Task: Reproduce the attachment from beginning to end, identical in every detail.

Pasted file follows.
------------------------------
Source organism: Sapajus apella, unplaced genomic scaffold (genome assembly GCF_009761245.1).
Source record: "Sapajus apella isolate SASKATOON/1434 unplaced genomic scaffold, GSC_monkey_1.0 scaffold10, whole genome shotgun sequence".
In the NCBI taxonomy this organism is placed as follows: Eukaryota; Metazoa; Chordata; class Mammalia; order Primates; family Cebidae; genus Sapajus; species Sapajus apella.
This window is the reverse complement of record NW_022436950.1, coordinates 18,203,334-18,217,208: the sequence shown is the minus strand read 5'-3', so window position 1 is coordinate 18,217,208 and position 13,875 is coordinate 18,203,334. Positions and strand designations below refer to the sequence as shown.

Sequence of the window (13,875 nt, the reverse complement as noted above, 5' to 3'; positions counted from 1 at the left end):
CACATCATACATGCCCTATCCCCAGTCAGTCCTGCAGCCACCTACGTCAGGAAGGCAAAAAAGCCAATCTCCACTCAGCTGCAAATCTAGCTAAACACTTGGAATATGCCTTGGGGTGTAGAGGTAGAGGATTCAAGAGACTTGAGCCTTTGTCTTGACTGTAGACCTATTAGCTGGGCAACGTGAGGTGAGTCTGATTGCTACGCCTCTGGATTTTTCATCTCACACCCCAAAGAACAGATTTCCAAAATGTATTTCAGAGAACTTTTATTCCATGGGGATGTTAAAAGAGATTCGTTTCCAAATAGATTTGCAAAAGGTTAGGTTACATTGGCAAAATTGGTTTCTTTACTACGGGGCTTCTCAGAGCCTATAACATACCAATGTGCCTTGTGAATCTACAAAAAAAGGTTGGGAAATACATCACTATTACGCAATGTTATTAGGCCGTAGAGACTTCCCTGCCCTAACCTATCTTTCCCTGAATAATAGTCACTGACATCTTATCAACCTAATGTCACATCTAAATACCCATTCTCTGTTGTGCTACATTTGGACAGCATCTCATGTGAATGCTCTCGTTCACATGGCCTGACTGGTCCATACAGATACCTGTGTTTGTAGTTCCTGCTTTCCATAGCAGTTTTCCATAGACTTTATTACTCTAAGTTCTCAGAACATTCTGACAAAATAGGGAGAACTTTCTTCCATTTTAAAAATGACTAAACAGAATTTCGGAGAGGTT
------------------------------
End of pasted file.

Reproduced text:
Source organism: Sapajus apella, unplaced genomic scaffold (genome assembly GCF_009761245.1).
Source record: "Sapajus apella isolate SASKATOON/1434 unplaced genomic scaffold, GSC_monkey_1.0 scaffold10, whole genome shotgun sequence".
In the NCBI taxonomy this organism is placed as follows: Eukaryota; Metazoa; Chordata; class Mammalia; order Primates; family Cebidae; genus Sapajus; species Sapajus apella.
This window is the reverse complement of record NW_022436950.1, coordinates 18,203,334-18,217,208: the sequence shown is the minus strand read 5'-3', so window position 1 is coordinate 18,217,208 and position 13,875 is coordinate 18,203,334. Positions and strand designations below refer to the sequence as shown.

Sequence of the window (13,875 nt, the reverse complement as noted above, 5' to 3'; positions counted from 1 at the left end):
CACATCATACATGCCCTATCCCCAGTCAGTCCTGCAGCCACCTACGTCAGGAAGGCAAAAAAGCCAATCTCCACTCAGCTGCAAATCTAGCTAAACACTTGGAATATGCCTTGGGGTGTAGAGGTAGAGGATTCAAGAGACTTGAGCCTTTGTCTTGACTGTAGACCTATTAGCTGGGCAACGTGAGGTGAGTCTGATTGCTACGCCTCTGGATTTTTCATCTCACACCCCAAAGAACAGATTTCCAAAATGTATTTCAGAGAACTTTTATTCCATGGGGATGTTAAAAGAGATTCGTTTCCAAATAGATTTGCAAAAGGTTAGGTTACATTGGCAAAATTGGTTTCTTTACTACGGGGCTTCTCAGAGCCTATAACATACCAATGTGCCTTGTGAATCTACAAAAAAAGGTTGGGAAATACATCACTATTACGCAATGTTATTAGGCCGTAGAGACTTCCCTGCCCTAACCTATCTTTCCCTGAATAATAGTCACTGACATCTTATCAACCTAATGTCACATCTAAATACCCATTCTCTGTTGTGCTACATTTGGACAGCATCTCATGTGAATGCTCTCGTTCACATGGCCTGACTGGTCCATACAGATACCTGTGTTTGTAGTTCCTGCTTTCCATAGCAGTTTTCCATAGACTTTATTACTCTAAGTTCTCAGAACATTCTGACAAAATAGGGAGAACTTTCTTCCATTTTAAAAATGACTAAACAGAATTTCGGAGAGGTT